There are also the dangers of things happening without mass support. This is a tricky one. Revolutions can develop very quickly when sections of the working class get fired up. To be successful in actually winning a revolution and creating a new world we must have a reasonable level of solidarity and class consciousness in the working class. International links will be needed to move forwards against capitalism permanently.
This is not to say that we should sit in ivory towers waiting for a mass international, class conscious movement to come knocking on our door! We'd grow old waiting if this was the case. But neither are we prepared to pitch into a suicidal and poorly thought out and poorly supported revolutionary push. Some anarchists see every dispute as a potential route to 'the big one'. We share their optimism, but can not let this get in our way of calmly assessing the potential of this or that struggle. Having said that, if sections of our class rally behind the banners of revolution we'll not be there saying "comrades, wait!". We do have good reason for believing that even from humble beginnings that revolutionary success is a very real possibility.
Besides, the advance towards the revolution is never smooth. Many of our class will find themselves in the position of having to fight back. Often we find ourselves in the position of having to "go with what we've got". James Connoly in Ireland, Zapata in Mexico and Makhno in the Ukraine are good examples of this.
In earlier chapters we've explained the economic and social similarities that bind us together as a class. Now, internationally, capitalism and its class system touches everyone's lives. Despite our differences in language and culture, we have, undeniably, a link with the working classes of the world.
We are now in a global economy that is in deep trouble. We don't have to stare into a crystal ball to realise what the immediate future holds for our class: a more desperate ruling class launching evermore vicious attacks on us the working class. Building an international revolutionary working class movement is not just a good idea, it is essential.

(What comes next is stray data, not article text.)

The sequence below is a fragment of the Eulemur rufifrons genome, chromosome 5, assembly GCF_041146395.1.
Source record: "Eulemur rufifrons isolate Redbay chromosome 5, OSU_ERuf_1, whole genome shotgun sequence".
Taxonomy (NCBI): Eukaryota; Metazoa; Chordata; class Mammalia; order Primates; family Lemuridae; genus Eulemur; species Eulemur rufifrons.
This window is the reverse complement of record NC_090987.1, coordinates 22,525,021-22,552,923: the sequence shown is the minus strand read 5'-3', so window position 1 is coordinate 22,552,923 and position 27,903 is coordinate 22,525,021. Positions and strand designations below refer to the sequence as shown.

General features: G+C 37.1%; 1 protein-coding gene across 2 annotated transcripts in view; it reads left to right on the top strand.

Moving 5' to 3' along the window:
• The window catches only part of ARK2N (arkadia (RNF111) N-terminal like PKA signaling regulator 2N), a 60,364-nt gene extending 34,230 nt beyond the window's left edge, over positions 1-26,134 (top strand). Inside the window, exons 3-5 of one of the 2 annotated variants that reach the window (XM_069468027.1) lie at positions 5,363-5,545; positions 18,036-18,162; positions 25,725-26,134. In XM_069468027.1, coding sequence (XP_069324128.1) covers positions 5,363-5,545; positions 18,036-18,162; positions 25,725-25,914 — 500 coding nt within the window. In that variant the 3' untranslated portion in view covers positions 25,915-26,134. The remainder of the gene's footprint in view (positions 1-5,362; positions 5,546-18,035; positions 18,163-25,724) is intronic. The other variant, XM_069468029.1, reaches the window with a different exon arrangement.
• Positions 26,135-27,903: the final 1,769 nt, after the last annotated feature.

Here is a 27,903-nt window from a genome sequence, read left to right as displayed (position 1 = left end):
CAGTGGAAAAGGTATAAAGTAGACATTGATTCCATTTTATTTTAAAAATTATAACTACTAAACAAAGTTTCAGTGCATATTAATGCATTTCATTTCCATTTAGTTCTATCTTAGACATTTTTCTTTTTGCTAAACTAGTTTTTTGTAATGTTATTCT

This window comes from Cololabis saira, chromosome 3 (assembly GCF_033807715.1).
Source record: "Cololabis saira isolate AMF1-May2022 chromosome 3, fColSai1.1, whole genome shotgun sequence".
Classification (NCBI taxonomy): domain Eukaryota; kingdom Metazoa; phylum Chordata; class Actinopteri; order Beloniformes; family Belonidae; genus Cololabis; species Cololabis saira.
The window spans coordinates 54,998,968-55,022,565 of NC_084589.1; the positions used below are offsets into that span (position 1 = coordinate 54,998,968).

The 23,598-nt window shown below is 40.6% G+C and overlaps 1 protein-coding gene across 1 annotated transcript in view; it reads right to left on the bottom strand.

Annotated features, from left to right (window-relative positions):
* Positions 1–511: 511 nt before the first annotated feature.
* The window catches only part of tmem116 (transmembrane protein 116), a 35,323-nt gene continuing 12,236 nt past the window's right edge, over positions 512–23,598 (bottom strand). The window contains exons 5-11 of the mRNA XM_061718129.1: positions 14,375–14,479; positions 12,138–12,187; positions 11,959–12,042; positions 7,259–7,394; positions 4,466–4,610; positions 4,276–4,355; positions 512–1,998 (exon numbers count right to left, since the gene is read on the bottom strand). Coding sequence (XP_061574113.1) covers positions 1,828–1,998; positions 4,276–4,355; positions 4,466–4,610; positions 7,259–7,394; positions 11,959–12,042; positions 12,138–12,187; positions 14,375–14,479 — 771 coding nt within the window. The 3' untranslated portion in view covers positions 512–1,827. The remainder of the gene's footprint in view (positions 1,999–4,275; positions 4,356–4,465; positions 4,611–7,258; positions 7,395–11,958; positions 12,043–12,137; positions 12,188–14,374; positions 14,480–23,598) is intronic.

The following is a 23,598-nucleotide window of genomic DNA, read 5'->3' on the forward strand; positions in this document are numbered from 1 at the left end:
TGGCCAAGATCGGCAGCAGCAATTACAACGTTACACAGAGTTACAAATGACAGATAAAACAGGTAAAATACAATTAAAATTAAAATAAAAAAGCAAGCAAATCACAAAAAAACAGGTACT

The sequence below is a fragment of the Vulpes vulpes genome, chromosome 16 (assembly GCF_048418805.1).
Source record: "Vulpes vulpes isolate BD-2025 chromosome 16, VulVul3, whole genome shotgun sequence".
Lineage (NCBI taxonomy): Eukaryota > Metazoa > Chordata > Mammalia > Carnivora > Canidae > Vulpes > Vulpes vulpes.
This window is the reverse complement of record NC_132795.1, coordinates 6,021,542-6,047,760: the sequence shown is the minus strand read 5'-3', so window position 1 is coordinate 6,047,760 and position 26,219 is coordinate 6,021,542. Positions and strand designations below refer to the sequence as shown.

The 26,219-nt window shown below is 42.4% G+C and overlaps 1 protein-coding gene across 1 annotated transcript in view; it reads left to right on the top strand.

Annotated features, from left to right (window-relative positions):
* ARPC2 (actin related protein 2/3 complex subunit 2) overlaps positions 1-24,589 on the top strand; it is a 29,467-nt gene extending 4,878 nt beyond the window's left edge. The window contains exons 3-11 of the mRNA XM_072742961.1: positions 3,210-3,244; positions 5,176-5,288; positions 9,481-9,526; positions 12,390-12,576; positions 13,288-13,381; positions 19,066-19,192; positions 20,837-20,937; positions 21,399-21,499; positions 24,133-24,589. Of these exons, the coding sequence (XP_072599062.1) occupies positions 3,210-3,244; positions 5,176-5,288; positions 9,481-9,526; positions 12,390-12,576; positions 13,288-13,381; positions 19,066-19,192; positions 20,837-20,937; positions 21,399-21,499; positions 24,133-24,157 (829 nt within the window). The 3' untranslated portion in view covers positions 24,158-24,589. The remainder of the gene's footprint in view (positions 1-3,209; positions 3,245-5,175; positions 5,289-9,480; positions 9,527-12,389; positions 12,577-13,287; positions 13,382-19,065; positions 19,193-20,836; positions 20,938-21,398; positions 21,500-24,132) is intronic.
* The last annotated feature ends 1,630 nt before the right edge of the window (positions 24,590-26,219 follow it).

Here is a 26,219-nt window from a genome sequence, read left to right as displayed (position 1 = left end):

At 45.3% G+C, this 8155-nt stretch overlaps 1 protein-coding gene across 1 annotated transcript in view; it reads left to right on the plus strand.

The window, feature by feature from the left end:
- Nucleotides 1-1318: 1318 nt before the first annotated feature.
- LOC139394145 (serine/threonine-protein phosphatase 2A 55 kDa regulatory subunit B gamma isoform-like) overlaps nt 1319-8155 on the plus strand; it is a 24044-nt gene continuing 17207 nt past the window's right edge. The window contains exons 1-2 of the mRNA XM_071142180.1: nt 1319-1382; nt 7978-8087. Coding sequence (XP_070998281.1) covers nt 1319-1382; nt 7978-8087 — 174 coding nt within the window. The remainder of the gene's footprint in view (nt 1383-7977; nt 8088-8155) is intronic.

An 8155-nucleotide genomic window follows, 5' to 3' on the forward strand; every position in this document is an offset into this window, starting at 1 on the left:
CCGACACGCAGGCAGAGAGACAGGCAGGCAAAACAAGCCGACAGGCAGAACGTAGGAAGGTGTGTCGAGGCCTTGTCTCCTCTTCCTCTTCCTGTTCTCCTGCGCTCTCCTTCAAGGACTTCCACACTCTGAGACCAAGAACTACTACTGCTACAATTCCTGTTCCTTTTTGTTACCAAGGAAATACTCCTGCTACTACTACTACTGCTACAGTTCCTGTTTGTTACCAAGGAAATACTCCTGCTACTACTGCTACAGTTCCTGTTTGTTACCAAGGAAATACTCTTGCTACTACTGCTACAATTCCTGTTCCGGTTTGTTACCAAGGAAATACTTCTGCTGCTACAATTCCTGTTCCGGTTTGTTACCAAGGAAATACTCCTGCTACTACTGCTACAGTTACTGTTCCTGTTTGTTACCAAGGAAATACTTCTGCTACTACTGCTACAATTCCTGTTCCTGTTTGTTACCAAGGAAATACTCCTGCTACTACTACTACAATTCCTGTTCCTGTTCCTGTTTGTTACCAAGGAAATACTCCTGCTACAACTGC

So far we have looked at gaining support for revolutionary ideas and increasing class consciousness, the need to prevent the Left and the Right from hi-jacking the struggle, the need for sound, clear thinking on our part and internationalism. Now we should look at what we are going to face from the ruling class.
In earlier chapters we looked at how the ruling class keep on top of society by propaganda, economic power and the brute power of the State both legal and military. On the propaganda front we understand the need to advance our alternative view of society that attacks negative ideas such as racism, sexism, nationalism etc. and the need to stress the positive aspects of current struggles such as solidarity, courage, self-management and imagination.
This work would also seek to undermine ruling class propaganda in as many ways as possible. In this respect the use of humour should not be under-estimated. Every possible media will be used; graffiti, jokes, stickers, posters, leaflets, newspapers, music and football fanzines, magazines, poetry, song, pirate TV and radio, audio and video cassettes, public meetings, exhibitions, comics and debating clubs etc. As pointed out earlier this kind of activity is the cement that will hold our class together against the attacks of the enemy and their lackeys. We can expect an intense propaganda campaign aimed at the active sections of our class. The example of Northern Ireland has much to teach us about what to expect.
In this connection we can expect the ruling class to try and discredit revolutionary groups and individuals by many means. Simple 'black' propaganda, i.e. lies, is always used, but the skill of the media and security services is in mixing these lies with 'grey' and 'white' propaganda ('grey' is a mixture of truth and lies and 'white' is simple truths). Although the British security services and the media like to give the impression that they are invincible the truth is rather different.